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Justin Craft and Jason Craft appealed the grant of summary judgment entered in favor of members of the Lee County Board of Education ("the Board") and the Superintendent of the Lee County Schools, Dr. James McCoy. During July, August, and September 2016, the Board hired S&A Landscaping to perform three projects of overdue lawn maintenance at Lee County schools. S&A Landscaping was owned by an aunt by marriage of Marcus Fuller, the Assistant Superintendent of the Lee County Schools. The Crafts, who were employed as HVAC technicians by the Board, questioned the propriety of hiring S&A Landscaping for those projects. The Crafts expressed their concerns with various current and former Board members and individuals at the State Ethics Commission ("the Commission") and at the Alabama Department of Examiners of Public Accounts. Although an individual at the Commission instructed Jason Craft on how to file a complaint with the Commission, neither of the Crafts did so. During this time, McCoy, Fuller, and others suspected various maintenance employees, including the Crafts, of misusing their Board-owned vehicles and misrepresenting their work hours. To investigate their suspicions, the Board had GPS data-tracking devices installed in Board-owned vehicles being used by employees to monitor their use and the employees' activities. A review of the GPS data indicated that certain employees, including the Crafts, had violated Board policy by inappropriately using the Board-owned vehicles and by inaccurately reporting their work time. McCoy sent letters to the Crafts and two other employees, advising them that he had recommended to the Board the termination of their employment. The letters detailed dates, times, and locations of specific incidents of alleged misconduct. The Crafts were placed on administrative leave, then returned to work to custodial positions that did not require them to use Board-owned vehicles. The Crafts appealed their job transfers, arguing they had not been afforded due process. An administrative law judge determined the Students First Act did not provide an opportunity for a hearing before the imposition of a job transfer. The Crafts thereafter sued the Board members and McCoy, seeking declaratory relief based on alleged violations of the anti-retaliation provision of section 36-25-24, Ala. Code 1975, arguing that they were punished for contacting the Commission. The Alabama Supreme Court determined the anti-retaliation protection was triggered only when an employee filed a complaint with the Commission. Because it was undisputed the Crafts did not file a complaint, they were not entitled to those statutory protections. Therefore, summary judgment in favor of the Board and McCoy was affirmed. View "Craft v. McCoy et al." on Justia Law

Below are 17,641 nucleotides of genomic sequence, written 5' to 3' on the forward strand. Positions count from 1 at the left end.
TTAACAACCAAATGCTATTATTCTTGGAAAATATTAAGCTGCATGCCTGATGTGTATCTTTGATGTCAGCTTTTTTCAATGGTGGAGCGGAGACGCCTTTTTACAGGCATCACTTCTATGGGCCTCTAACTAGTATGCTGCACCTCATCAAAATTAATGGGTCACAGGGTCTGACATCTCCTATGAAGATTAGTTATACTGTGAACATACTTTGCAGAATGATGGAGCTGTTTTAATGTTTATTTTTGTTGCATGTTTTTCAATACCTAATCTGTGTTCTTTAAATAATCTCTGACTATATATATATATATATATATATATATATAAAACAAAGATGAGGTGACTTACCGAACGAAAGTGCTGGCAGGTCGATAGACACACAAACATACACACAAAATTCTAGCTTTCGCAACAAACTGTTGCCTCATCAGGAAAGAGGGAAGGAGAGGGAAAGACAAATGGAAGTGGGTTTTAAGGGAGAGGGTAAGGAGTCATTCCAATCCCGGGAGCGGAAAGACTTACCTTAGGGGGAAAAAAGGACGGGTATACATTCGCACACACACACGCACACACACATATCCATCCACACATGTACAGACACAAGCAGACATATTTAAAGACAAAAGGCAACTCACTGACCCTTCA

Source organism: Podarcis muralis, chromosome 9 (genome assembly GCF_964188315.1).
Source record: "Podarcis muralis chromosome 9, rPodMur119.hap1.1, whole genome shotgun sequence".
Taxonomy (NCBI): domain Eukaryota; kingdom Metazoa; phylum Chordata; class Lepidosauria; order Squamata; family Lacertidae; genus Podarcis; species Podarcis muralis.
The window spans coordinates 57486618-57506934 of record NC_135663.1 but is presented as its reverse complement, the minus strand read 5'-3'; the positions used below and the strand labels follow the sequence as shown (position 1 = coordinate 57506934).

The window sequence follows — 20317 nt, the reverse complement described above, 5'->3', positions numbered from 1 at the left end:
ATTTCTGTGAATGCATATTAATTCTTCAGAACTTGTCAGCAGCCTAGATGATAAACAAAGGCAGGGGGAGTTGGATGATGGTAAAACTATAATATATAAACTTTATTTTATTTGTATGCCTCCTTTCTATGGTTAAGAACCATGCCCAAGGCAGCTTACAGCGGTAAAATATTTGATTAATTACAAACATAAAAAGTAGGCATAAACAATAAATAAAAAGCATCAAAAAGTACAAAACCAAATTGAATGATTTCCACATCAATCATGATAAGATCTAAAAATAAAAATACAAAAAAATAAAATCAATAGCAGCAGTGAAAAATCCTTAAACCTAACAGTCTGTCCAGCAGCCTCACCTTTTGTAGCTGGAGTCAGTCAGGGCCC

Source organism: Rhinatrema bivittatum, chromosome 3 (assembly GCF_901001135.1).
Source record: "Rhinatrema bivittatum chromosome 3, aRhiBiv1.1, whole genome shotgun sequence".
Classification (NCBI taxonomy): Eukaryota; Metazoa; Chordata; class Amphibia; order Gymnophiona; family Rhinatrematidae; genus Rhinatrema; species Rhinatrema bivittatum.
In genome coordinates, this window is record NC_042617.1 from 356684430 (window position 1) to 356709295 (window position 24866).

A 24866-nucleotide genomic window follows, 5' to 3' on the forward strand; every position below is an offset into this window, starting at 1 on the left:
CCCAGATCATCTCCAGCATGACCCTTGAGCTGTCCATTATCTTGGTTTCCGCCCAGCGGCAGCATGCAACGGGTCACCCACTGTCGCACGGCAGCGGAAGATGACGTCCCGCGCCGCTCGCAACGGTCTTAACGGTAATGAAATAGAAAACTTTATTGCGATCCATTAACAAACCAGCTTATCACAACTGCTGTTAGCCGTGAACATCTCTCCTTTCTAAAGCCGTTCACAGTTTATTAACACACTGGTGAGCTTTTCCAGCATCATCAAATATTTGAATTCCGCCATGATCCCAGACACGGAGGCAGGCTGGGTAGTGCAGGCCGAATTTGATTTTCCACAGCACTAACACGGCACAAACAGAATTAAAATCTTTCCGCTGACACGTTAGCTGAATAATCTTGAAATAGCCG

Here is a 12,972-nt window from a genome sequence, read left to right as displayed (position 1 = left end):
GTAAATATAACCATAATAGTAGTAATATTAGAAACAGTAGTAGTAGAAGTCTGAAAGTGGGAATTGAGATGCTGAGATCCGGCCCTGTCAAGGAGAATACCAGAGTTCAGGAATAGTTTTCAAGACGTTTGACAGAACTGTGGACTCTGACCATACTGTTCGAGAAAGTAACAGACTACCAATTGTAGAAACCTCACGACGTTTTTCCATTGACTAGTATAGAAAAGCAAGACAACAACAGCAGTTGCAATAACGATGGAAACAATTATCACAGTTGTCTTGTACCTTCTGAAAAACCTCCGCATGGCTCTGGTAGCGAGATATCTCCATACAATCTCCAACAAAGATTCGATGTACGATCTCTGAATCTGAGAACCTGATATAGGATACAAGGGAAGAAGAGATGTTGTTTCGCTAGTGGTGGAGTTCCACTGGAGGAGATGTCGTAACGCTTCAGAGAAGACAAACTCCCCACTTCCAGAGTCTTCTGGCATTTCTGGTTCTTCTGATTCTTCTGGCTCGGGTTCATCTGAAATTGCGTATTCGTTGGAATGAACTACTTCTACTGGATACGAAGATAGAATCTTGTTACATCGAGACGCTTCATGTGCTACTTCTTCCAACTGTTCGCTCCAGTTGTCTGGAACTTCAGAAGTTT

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Alabama imposed a license or privilege tax on tobacco products stored or received for distribution within the State ("the tobacco tax"). Under Alabama law, the Department of Revenue could confiscate tobacco products on which the tobacco tax had not been paid. Panama City Wholesale, Inc. ("PCW") was a wholesale tobacco-products distributor located in Panama City, Florida, and owned by Ehad Ahmed. One of PCW's customers, Yafa Wholesale, LLC ("Yafa"), was an Alabama tobacco distributor owned by Sayeneddin Thiab ("Thiab"). On October 10, 2018, Hurricane Michael destroyed the roof on PCW's warehouse. Department surveillance agents observed observed one of Thiab's vehicles being unloaded at two of the recently rented storage units. The day after that, agents observed one of Thiab's delivery vehicles being loaded with tobacco products from a recently rented unit following the storm. On October 23, 2018, the Department confiscated 1,431,819 cigars from four storage units leased by persons connected to Yafa and Thiab. It is undisputed that the tobacco tax had not been paid on the cigars. Ahmed filed an action against Vernon Barnett, as Commissioner of the Department, seeking a judgment declaring that the cigars were Ahmed's and that they were not subject to confiscation. The case was transferred to the Jefferson Circuit Court, PCW was substituted for Ahmed, and the parties were realigned to make the Commissioner of the Department the plaintiff and PCW the defendant in a civil forfeiture action. On PCW's motion, the circuit court entered a summary judgment in PCW's favor, ruling that the Commissioner failed to present substantial evidence that the cigars were in the possession of a retailer or semijobber, as the court believed was required by the confiscation statute. The Commissioner appealed. A divided Alabama Supreme Court reversed, concluding the circuit court erred in interpreting the confiscation statute to apply only to untaxed tobacco products in the possession of retailers and semijobbers, and because the Commissioner presented substantial evidence that the cigars were subject to confiscation under a correct interpretation of the statute, the Court reversed summary judgment and remanded for further proceedings. View "Alabama Department of Revenue v. Panama City Wholesale, Inc." on Justia Law